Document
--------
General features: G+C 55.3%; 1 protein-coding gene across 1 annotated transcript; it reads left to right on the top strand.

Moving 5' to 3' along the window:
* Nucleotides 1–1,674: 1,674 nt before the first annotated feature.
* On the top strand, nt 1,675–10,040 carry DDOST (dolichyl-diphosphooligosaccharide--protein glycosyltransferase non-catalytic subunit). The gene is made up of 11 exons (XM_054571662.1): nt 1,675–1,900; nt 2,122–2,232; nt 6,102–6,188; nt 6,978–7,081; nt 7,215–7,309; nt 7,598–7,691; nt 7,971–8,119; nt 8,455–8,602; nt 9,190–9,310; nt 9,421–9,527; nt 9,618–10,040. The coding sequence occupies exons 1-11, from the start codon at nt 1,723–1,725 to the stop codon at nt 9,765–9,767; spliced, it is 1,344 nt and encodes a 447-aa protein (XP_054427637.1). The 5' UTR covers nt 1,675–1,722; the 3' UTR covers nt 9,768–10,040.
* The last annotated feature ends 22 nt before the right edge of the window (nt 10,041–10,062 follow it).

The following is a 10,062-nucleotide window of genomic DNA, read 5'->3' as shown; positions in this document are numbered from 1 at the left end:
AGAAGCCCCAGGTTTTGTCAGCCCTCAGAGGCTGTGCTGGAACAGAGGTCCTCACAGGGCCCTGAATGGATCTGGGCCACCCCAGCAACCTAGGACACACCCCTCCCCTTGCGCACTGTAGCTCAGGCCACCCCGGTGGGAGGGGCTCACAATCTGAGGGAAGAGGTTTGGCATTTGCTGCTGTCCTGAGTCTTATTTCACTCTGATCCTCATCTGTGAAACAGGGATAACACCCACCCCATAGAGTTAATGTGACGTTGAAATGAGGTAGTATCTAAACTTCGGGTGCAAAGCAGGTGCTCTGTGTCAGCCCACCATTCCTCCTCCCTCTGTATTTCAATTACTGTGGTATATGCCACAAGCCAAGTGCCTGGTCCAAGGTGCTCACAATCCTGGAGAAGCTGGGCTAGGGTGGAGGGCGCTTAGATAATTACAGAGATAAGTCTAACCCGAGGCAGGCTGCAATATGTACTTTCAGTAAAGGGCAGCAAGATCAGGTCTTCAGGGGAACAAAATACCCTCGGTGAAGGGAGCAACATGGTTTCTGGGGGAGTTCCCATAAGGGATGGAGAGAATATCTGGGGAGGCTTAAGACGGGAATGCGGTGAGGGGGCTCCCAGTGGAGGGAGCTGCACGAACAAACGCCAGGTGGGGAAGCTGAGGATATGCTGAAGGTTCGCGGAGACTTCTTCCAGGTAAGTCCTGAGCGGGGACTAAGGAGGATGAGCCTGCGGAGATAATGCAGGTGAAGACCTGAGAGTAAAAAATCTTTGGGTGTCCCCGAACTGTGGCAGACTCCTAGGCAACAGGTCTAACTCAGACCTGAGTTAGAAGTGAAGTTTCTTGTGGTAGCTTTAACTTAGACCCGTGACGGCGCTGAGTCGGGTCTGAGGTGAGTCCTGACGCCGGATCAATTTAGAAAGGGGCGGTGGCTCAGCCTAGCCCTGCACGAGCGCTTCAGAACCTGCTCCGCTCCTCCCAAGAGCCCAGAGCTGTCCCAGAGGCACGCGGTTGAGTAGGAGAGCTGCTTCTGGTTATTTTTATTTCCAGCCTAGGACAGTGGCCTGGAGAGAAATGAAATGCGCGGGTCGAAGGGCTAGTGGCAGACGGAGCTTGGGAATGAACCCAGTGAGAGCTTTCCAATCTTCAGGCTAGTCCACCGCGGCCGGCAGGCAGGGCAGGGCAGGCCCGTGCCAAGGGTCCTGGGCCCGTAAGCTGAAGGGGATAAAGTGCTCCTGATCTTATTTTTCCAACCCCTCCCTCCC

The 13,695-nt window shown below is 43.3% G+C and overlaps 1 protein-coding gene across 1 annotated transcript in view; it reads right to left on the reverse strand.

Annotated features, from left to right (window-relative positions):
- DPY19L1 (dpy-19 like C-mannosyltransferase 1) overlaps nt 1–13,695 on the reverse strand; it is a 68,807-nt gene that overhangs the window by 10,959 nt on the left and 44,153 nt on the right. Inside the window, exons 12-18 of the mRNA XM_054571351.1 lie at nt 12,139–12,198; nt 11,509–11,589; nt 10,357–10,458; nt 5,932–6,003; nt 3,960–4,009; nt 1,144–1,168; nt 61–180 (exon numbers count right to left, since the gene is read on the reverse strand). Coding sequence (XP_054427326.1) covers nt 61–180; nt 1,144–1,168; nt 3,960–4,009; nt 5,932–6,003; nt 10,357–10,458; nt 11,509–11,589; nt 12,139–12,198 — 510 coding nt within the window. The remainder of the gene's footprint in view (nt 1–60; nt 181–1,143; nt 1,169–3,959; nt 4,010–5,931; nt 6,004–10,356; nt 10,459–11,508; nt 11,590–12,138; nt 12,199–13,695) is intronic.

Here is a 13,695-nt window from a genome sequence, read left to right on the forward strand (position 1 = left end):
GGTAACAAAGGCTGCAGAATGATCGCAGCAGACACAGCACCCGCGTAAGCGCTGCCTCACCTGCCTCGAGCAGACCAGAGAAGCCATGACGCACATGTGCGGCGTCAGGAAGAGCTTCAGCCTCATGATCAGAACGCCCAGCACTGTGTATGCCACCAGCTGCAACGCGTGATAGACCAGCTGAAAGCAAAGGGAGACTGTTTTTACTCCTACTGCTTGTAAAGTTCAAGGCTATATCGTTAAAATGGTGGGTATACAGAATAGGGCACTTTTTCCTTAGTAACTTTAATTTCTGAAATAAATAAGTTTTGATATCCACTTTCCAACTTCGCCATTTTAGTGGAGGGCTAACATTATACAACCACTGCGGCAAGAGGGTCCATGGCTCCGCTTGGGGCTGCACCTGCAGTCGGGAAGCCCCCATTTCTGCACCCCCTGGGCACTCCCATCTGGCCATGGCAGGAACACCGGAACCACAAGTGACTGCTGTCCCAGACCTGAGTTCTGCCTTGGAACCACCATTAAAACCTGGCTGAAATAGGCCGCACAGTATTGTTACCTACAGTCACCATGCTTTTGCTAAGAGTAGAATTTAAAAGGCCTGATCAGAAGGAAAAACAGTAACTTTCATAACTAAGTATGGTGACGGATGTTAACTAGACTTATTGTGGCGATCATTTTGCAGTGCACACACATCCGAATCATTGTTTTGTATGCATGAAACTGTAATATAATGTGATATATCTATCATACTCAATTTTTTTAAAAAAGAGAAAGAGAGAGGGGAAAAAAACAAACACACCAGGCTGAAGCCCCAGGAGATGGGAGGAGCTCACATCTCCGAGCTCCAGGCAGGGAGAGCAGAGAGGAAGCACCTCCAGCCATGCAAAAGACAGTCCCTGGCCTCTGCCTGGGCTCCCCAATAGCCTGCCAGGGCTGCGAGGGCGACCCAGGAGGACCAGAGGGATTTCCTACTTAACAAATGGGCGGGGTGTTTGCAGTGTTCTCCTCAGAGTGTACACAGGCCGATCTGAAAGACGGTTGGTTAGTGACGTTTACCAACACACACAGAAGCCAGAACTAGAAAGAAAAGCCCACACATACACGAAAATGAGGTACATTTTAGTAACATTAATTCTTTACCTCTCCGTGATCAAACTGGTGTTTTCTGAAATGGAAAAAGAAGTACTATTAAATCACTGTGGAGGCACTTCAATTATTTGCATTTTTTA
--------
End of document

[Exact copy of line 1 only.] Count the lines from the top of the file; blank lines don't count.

General features: G+C 55.3%; 1 protein-coding gene across 1 annotated transcript; it reads left to right on the top strand.